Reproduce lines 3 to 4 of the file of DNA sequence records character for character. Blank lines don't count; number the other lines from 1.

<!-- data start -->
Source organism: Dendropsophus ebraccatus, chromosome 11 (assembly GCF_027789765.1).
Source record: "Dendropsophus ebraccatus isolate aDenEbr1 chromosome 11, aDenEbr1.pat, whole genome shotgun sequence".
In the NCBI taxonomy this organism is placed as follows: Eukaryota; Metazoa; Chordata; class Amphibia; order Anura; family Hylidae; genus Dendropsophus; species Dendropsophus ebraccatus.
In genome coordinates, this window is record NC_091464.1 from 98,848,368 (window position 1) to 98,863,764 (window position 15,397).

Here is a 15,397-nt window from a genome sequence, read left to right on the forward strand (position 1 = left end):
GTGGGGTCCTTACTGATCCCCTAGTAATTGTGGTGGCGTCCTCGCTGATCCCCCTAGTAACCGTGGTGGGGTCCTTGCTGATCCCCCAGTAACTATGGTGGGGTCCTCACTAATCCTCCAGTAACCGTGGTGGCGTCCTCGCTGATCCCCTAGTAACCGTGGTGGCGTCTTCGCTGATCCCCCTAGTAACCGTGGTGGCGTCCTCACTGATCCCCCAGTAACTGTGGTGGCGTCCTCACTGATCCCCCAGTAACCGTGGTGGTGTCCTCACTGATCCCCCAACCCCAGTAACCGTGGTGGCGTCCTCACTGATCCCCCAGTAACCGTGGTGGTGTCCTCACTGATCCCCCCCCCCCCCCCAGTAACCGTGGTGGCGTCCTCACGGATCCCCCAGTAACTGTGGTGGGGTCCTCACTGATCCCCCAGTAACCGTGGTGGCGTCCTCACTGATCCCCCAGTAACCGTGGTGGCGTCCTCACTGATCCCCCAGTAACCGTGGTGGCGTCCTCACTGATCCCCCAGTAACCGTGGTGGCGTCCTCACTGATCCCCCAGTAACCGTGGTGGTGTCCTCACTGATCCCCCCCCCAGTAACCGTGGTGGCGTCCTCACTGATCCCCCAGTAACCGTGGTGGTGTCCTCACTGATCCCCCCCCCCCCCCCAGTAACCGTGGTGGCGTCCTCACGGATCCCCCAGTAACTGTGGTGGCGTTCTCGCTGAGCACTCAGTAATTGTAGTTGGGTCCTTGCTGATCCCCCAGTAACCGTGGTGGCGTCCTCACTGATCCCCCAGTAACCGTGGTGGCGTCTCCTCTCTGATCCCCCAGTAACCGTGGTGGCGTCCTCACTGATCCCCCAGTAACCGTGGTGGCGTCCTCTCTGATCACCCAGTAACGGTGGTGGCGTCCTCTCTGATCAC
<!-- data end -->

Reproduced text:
In the NCBI taxonomy this organism is placed as follows: Eukaryota; Metazoa; Chordata; class Amphibia; order Anura; family Hylidae; genus Dendropsophus; species Dendropsophus ebraccatus.
In genome coordinates, this window is record NC_091464.1 from 98,848,368 (window position 1) to 98,863,764 (window position 15,397).